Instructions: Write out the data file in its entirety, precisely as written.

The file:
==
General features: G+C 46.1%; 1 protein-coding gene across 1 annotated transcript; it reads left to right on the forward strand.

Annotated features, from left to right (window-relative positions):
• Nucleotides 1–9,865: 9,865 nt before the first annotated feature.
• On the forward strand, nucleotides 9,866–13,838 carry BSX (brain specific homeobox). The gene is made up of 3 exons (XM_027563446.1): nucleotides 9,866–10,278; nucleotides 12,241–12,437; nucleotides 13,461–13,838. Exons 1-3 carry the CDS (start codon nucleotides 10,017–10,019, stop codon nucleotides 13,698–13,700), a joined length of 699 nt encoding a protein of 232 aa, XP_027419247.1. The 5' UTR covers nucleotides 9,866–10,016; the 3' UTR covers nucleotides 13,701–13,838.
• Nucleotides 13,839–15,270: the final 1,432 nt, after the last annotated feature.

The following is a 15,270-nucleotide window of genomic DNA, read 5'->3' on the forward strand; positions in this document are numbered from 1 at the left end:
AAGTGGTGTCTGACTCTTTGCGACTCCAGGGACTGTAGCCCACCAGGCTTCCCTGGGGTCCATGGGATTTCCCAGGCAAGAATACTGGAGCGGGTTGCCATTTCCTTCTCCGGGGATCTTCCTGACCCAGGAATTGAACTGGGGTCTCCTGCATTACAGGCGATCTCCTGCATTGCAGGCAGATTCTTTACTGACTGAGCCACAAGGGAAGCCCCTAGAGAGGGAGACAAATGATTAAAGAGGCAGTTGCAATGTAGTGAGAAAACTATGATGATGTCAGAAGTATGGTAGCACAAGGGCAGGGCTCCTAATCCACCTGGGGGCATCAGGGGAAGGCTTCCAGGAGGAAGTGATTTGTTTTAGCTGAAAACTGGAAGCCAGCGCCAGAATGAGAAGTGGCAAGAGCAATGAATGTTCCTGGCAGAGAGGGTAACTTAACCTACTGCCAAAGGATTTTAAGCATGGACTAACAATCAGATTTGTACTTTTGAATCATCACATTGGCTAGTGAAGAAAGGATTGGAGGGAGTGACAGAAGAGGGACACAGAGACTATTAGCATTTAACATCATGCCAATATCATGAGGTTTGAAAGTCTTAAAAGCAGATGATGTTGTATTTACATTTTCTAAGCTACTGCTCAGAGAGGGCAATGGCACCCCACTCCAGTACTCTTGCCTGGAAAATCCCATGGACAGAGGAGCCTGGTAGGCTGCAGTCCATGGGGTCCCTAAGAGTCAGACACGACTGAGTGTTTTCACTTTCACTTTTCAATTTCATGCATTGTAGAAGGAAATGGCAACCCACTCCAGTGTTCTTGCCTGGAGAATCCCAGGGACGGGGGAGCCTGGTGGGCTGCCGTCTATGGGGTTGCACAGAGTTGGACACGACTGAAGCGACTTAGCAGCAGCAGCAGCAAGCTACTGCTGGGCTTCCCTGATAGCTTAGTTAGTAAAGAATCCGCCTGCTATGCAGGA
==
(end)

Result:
General features: G+C 46.1%; 1 protein-coding gene across 1 annotated transcript; it reads left to right on the forward strand.

Annotated features, from left to right (window-relative positions):
• Nucleotides 1–9,865: 9,865 nt before the first annotated feature.
• On the forward strand, nucleotides 9,866–13,838 carry BSX (brain specific homeobox). The gene is made up of 3 exons (XM_027563446.1): nucleotides 9,866–10,278; nucleotides 12,241–12,437; nucleotides 13,461–13,838. Exons 1-3 carry the CDS (start codon nucleotides 10,017–10,019, stop codon nucleotides 13,698–13,700), a joined length of 699 nt encoding a protein of 232 aa, XP_027419247.1. The 5' UTR covers nucleotides 9,866–10,016; the 3' UTR covers nucleotides 13,701–13,838.
• Nucleotides 13,839–15,270: the final 1,432 nt, after the last annotated feature.

The following is a 15,270-nucleotide window of genomic DNA, read 5'->3' on the forward strand; positions in this document are numbered from 1 at the left end:
AAGTGGTGTCTGACTCTTTGCGACTCCAGGGACTGTAGCCCACCAGGCTTCCCTGGGGTCCATGGGATTTCCCAGGCAAGAATACTGGAGCGGGTTGCCATTTCCTTCTCCGGGGATCTTCCTGACCCAGGAATTGAACTGGGGTCTCCTGCATTACAGGCGATCTCCTGCATTGCAGGCAGATTCTTTACTGACTGAGCCACAAGGGAAGCCCCTAGAGAGGGAGACAAATGATTAAAGAGGCAGTTGCAATGTAGTGAGAAAACTATGATGATGTCAGAAGTATGGTAGCACAAGGGCAGGGCTCCTAATCCACCTGGGGGCATCAGGGGAAGGCTTCCAGGAGGAAGTGATTTGTTTTAGCTGAAAACTGGAAGCCAGCGCCAGAATGAGAAGTGGCAAGAGCAATGAATGTTCCTGGCAGAGAGGGTAACTTAACCTACTGCCAAAGGATTTTAAGCATGGACTAACAATCAGATTTGTACTTTTGAATCATCACATTGGCTAGTGAAGAAAGGATTGGAGGGAGTGACAGAAGAGGGACACAGAGACTATTAGCATTTAACATCATGCCAATATCATGAGGTTTGAAAGTCTTAAAAGCAGATGATGTTGTATTTACATTTTCTAAGCTACTGCTCAGAGAGGGCAATGGCACCCCACTCCAGTACTCTTGCCTGGAAAATCCCATGGACAGAGGAGCCTGGTAGGCTGCAGTCCATGGGGTCCCTAAGAGTCAGACACGACTGAGTGTTTTCACTTTCACTTTTCAATTTCATGCATTGTAGAAGGAAATGGCAACCCACTCCAGTGTTCTTGCCTGGAGAATCCCAGGGACGGGGGAGCCTGGTGGGCTGCCGTCTATGGGGTTGCACAGAGTTGGACACGACTGAAGCGACTTAGCAGCAGCAGCAGCAAGCTACTGCTGGGCTTCCCTGATAGCTTAGTTAGTAAAGAATCCGCCTGCTATGCAGGA